The timeframe following the Day of Rage was characterized by increasing escalation of tensions at the Pearl Roundabout and massive marches and demonstrations throughout the streets. While these demonstrations where well-documented by regional and international media sources on ground, these same media sources failed to document the series of paramilitary activities and weapons smuggling operations being undertaken by Shi’ite militants. Increasingly complex improvised explosive devices (IEDs) were being employed by Bahraini resistance movements as Bahrain’s military and LEF forces has begun to employ violent measures against protestors. The first attacks appeared to be vehicle born IEDs that were directed against Bahraini government buildings, checkpoints, and other property. These occurred during the February timeframe as protests within the island nation had become increasingly prevalent. These sorts of attacks were then escalated following the military intervention of the GCC led by Saudi Arabia and the demolishing of the Pearl Roundabout.

On March 14th, 2011, Saudi Arabia and other GCC partners announced that they would be sending a “peacekeeping” force to Bahrain in order to counter Iranian proxies and help restore calm within the island nation.[56] The Peninsula Shield Force, a GCC collaborative military force made up GCC nations to include Saudi Arabia, Kuwait, Qatar, UAE, Bahrain, and Oman,[57] conducted a sweeping intervention and quickly quelled the majority of violent protests within Bahrain. Most press reporting indicated that the troops were comprised solely of GCC forces to include 1,200 personnel from Saudi Arabia and another 800 from UAE.[58] This, however, was not the full extent of foreign military intervention into Bahrain’s internal security dynamic. Pakistani troops, who have a long history of supporting GCC military forces in the realms of military training and tactics, were brought into Bahrain in order to bolster the nation’s internal security capacity. Open source indicates that approximately 2,500 Pakistani service members contributed to Bahrain’s national guard capacity.[59] In addition, Bahraini military sources indicated that Pakistani commandos were often used in situations where the government of Bahrain needed to maintain plausible deniability of involvement in certain actions. This information was never reported on in mainstream media, however, is corroborated by on-ground reports via social media and blog forums. One blog states that “some of the suppressing seems to have been done by Pakistani mercenaries (there is an elite battalion of ex-Pakistani commandos who constitute a special security force in Bahrain). There are also rumors that regular Pakistani troops were used…”[60]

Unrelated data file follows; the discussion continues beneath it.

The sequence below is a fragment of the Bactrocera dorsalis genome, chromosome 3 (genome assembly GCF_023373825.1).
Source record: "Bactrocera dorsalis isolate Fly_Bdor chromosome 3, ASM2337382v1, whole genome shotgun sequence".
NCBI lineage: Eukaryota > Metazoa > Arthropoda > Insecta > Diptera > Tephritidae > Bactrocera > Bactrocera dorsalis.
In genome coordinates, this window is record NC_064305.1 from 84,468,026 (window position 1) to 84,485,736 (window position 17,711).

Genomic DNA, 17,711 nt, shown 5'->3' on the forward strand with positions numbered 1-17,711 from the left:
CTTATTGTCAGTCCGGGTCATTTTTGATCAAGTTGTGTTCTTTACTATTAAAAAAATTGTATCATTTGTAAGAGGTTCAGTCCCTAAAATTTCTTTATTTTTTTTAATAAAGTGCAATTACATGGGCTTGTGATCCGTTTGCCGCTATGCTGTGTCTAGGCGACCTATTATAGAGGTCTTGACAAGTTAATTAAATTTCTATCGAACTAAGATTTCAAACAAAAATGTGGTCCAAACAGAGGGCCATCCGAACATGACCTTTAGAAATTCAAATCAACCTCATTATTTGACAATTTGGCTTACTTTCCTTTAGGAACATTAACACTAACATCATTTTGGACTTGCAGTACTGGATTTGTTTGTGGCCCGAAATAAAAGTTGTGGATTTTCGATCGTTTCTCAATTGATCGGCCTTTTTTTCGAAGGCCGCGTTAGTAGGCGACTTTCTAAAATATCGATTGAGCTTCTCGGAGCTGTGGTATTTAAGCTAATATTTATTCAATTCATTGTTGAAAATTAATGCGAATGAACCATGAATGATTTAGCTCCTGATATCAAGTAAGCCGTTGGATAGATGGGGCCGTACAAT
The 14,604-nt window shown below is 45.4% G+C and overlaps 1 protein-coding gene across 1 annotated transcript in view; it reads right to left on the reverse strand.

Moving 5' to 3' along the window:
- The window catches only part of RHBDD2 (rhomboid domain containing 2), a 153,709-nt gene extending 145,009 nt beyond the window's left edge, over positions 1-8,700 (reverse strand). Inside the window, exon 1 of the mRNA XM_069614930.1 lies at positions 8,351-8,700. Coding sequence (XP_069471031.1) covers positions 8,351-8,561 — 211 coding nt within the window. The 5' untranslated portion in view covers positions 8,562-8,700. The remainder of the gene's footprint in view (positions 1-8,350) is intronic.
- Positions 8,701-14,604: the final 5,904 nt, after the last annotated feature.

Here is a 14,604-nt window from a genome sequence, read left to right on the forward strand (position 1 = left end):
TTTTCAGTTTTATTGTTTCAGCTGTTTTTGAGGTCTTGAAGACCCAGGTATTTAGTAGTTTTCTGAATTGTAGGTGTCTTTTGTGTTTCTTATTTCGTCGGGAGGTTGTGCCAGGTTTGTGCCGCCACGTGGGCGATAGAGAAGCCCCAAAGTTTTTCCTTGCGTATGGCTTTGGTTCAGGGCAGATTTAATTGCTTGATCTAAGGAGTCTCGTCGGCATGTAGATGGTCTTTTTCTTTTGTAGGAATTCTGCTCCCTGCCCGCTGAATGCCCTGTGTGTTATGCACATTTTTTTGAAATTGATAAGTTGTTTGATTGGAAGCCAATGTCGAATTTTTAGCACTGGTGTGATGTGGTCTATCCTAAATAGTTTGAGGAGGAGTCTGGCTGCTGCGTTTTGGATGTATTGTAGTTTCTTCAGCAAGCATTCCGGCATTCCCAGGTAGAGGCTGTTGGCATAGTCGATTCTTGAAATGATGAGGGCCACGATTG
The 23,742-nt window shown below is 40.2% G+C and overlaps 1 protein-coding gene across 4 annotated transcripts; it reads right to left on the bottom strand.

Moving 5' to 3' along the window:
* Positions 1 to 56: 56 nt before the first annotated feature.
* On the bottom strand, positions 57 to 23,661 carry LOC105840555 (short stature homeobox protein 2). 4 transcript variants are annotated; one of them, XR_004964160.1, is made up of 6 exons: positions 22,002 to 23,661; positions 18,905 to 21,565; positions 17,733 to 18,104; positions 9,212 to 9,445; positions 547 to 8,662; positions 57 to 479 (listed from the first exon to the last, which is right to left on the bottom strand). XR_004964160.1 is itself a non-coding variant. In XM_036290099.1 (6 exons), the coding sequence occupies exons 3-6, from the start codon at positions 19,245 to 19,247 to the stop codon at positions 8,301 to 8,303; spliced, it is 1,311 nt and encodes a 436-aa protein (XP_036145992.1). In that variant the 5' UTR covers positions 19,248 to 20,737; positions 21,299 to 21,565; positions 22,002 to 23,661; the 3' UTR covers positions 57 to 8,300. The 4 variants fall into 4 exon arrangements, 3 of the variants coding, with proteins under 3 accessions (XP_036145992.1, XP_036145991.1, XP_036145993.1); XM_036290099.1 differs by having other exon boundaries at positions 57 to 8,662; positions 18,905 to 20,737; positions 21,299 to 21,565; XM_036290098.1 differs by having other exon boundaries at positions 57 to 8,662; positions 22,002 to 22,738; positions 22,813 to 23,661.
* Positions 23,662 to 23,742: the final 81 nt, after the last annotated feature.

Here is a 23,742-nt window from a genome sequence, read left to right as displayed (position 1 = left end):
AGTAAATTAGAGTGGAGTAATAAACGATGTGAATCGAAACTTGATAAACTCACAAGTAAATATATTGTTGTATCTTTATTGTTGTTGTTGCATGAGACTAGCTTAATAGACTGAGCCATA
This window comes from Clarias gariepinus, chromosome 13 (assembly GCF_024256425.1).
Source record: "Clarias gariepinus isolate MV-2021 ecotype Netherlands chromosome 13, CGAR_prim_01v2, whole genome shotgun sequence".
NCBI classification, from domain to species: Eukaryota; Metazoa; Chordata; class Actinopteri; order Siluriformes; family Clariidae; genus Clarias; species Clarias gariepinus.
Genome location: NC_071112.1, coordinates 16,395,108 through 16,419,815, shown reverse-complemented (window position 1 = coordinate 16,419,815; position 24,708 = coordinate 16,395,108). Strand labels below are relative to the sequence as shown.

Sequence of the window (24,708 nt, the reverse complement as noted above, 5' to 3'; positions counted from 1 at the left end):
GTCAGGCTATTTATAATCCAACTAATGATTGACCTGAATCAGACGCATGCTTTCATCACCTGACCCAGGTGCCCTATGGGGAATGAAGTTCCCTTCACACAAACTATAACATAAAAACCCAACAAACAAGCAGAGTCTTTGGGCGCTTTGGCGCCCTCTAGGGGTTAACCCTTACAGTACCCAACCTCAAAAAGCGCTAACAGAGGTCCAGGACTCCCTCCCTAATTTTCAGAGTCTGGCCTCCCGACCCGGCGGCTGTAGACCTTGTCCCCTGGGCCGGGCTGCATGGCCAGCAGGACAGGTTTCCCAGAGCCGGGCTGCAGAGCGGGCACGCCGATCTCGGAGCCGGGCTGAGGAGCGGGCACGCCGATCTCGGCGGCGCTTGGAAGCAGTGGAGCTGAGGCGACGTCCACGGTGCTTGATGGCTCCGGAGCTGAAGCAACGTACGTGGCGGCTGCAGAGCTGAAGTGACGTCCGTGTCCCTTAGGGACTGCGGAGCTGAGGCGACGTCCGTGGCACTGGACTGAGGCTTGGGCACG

At the behest of the Peninsula Shield Force, the government of Bahrain implemented a decision to forcibly remove protestors as the Pearl Roundabout on March 16th, 2011, which was followed two days later by the dismantling and literal obliteration from Bahraini history of the Pearl Roundabout as a symbol of Shia resistance.[61] While this event is widely considered to mark the end of Bahraini protest activity, in reality it inspired insurgent-like behavior from militant Shias who were committed to changing Bahrain’s system of governance.

After the Pearl Roundabout Destruction and an Assessment of the Future

The occupation of the Peninsula Shield Force and destruction of the Pearl Roundabout managed to drastically discourage and reduce large-scale protest activity, however, militant Shi’ite groups continued to carry on their efforts in a more clandestine manner. The decision to destroy the Roundabout forced Shia agitators to reassemble in a more decentralized manner, primarily relying on impromptu mosques[62] as centers for assembly, planning, and dispersal of arms. Incidents of violence in the form of small arms fire and explosions had become more common. Mid-2011 on-ground reports from MOI forces suggested that militant Shia factions had begun to assemble IED making materials within various properties throughout densely populated Shia neighborhoods. One particular raid of an impromptu mosque in the densely Shia populated neighborhood of Sitra revealed complex IED making materials that, according to Bahraini LEF forensics teams, resembled the materials used during the height of anti-coalition violence in Iraq during OIF. Bahraini LEF were quick to attribute the technical similarities to Iranian IRGC Qods Forces, though there was never any hard evidence to prove that this was the case.